Friday, April 13, 2012

Fifty-Three Han, Tang and Song Dynasty Tombs Uncovered

The report is rather understated, I think!  This is in incredibly important discovery. I sincerely hope the government will do everything (and I do mean everything) to protect those tombs and, as is quite apparent from the photographs that accompany the article, the artifacts that have already been removed from the tombs, including one or more absolutely priceless Han Dynasty bronze "mirrors."  Sad to say, the originals of these artifacts have probably already disappeared into the "private collections" of high mucky-muck Communist Party Politburo princes. 

From China Daily
Han Dynasty Tombs Found by Accident
Updated: 2012-04-13

More than 50 ancient and rare relics were uncovered in a tomb excavation in Guxian County, Anhui province. The 53-tomb complex is believed to have been under construction over many dynastic periods dating back to the Eastern Han Dynasty nearly 2,000 years ago.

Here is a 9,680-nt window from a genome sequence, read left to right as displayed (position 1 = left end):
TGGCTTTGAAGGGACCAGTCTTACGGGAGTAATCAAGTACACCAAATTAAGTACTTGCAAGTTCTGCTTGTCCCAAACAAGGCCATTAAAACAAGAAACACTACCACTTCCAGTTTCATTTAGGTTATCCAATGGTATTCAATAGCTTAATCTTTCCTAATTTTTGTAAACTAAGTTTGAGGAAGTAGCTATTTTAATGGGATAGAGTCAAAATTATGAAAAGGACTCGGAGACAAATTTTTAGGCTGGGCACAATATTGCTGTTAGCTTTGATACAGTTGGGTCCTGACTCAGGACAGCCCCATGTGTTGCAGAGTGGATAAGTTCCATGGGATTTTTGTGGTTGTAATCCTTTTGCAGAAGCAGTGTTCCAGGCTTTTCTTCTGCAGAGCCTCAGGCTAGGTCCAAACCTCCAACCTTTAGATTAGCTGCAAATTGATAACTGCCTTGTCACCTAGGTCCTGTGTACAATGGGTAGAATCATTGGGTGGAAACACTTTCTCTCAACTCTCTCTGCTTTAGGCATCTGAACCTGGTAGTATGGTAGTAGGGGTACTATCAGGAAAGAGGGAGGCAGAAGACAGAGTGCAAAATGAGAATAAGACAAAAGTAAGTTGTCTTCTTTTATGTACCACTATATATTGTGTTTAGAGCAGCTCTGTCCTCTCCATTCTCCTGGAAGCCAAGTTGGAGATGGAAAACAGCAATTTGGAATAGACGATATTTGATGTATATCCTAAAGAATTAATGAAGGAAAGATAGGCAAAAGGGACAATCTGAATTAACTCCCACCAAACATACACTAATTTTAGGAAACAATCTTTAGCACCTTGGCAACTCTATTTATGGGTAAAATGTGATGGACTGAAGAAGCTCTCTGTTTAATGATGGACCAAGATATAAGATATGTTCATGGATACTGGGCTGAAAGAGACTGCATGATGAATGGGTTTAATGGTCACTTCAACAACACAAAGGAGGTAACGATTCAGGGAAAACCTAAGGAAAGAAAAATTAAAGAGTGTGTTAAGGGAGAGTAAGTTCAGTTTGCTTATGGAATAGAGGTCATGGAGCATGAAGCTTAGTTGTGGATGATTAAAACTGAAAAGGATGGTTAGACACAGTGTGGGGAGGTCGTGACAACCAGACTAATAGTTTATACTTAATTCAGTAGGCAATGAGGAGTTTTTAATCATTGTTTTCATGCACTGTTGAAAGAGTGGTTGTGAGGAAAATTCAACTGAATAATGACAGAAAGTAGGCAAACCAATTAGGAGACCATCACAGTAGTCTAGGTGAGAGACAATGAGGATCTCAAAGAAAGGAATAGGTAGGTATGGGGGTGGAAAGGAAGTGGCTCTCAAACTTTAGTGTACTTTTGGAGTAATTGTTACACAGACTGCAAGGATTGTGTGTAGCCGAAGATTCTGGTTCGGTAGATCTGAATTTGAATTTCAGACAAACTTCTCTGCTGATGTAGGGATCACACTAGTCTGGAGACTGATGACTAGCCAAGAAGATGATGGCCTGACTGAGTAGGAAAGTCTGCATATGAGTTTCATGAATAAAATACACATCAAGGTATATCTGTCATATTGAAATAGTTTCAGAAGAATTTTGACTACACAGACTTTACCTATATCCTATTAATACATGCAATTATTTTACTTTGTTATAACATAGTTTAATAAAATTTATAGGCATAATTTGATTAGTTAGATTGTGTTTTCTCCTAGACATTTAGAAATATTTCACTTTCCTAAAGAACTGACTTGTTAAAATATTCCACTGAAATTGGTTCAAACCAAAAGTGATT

The tomb complex was discovered accidentally on a construction site. It contains over 50 brick tombs from the Eastern Han, Tang and Song dynasties.
Experts identified the type of people who were buried there.
Zhao Lanhui, deputy researcher of the Bengbu Cultural Relics Institute, said, "lying south to north would perhaps be people of four generations. Due to its size, we know the tombs come from the Song Dynasty. It's small with a simple style.
The tombs hold a unique character that were built in an animal shape."
Though some tombs have been plundered over the years, precious relics have emerged, such as bronze mirrors, gold and silver garments, along with pottery boxes.

This is a photo from the article.  Not captioned, so it could be "any" Bronze Mirror rather than one
 recovered from one of the Han Dynasty tombs.  Bronze Mirrors went out of fashion at the
end of the Han Dynast; they were tied to Taoist philosophy and the Queen Mother of the West, and were
 used for divination. I am not able to tell from this photo if this is a TLV mirror or a "cloud" pattern mirror.
Many people buried here were considered common people, until the discovery of a special, delicate and well-preserved mirror.
Zhou Chongwen, archaeologist, said, "It's a relatively large bronze mirror, which means the owner held social status."
An archeological study is continuing on into its history and the people who lived here.
It's generating much interest in local heritage and cultural identity.

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